He holds a bachelor's degree from Indian Institute of Technology, Delhi and an MBA from INSEAD, Fontainebleau.

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Dr. Asmi ShahVice President of Data and Technology

Dr. Asmi Shah is the Vice President of Data and Technology at Anuva. She joined Anuva in its very initial years and has contributed significantly in shaping its products end to end along with other R&D platforms. She brings her data science expertise in dealing with big data, managing and standardizing multidisciplinary large scale biological datasets in the field of drug discovery through genomics and phenomics.

Before joining Anuva, she contributed to the research of drug discovery done with the use of high content/throughput screening on various zebrafish assays at University of Heidelberg in Germany and at Harvard Medical School, USA. She has also taken up various technical roles in product management and software R&D with different corporate industries such as Intel, Rambus and Inform Technologies in the USA and with data analytics startups in India.

Dr Shah holds a bachelor’s degree from Saurashtra University, India, an MS from San Jose State University, USA and has pursued her PhD from University of Heidelberg, Germany under a Marie Curie fellowship.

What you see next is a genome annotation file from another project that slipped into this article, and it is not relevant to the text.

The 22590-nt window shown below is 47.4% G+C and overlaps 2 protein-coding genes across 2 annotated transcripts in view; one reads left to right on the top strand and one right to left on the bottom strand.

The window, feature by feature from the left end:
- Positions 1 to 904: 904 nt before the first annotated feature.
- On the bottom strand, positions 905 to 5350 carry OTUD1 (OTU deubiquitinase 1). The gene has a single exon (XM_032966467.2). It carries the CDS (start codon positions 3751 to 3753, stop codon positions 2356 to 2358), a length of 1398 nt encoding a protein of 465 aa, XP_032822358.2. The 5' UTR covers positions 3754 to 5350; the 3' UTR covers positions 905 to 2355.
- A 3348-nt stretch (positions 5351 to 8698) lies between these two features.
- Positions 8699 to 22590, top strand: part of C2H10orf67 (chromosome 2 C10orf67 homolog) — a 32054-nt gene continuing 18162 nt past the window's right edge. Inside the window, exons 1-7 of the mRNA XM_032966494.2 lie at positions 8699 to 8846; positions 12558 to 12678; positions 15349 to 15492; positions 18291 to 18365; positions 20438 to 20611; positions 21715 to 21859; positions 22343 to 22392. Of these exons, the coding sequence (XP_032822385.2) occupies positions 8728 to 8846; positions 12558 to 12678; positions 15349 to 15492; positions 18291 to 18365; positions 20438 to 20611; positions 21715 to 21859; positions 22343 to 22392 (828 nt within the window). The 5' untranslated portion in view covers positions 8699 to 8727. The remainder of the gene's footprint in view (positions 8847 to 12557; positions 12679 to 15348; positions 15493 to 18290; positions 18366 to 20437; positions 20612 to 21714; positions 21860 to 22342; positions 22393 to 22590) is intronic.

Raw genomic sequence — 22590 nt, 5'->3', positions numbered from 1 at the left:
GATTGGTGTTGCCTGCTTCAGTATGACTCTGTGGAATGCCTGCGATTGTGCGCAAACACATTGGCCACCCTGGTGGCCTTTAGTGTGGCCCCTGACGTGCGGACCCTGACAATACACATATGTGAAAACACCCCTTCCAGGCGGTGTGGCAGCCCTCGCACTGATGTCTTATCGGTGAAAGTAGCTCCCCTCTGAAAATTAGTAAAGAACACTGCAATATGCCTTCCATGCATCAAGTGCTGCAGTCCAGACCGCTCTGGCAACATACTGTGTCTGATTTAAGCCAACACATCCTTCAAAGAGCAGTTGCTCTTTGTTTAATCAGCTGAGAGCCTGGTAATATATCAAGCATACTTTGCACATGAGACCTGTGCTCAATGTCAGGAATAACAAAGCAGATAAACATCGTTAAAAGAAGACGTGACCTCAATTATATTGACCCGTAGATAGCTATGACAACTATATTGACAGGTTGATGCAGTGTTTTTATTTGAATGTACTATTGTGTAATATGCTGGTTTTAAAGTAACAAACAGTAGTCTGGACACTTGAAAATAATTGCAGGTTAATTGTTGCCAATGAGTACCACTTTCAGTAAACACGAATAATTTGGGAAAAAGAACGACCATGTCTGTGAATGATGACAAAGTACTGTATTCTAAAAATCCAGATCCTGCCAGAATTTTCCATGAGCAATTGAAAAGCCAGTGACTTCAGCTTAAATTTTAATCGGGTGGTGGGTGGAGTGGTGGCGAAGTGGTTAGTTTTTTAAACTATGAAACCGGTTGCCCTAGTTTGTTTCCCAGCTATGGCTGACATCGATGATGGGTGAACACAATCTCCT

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Dr. Nick England Vice President of Bioinformatics

Dr Nick England is the Vice President of Bioinformatics at Anuva. He brings with him over 10 years of commercial bioinformatics experience. He is responsible for the development of bespoke bioinformatics software and pipelines to maximize biological insight from our data.

Before joining Anuva, he worked at Kymab where he developed the bioinformatics used in IntelliSelect for processing and visualizing antibodies from humanized mice, as well as implementing continuous integration and shifting computation to the cloud. This successful informatics platform is now also used by other companies such as LifeArc and Petmedix. He has previously worked on cheminformatics projects with Unilever and Novartis.

Dr England holds an MSci degree in Natural Sciences as well as a PhD in cheminformatics from the University of Cambridge.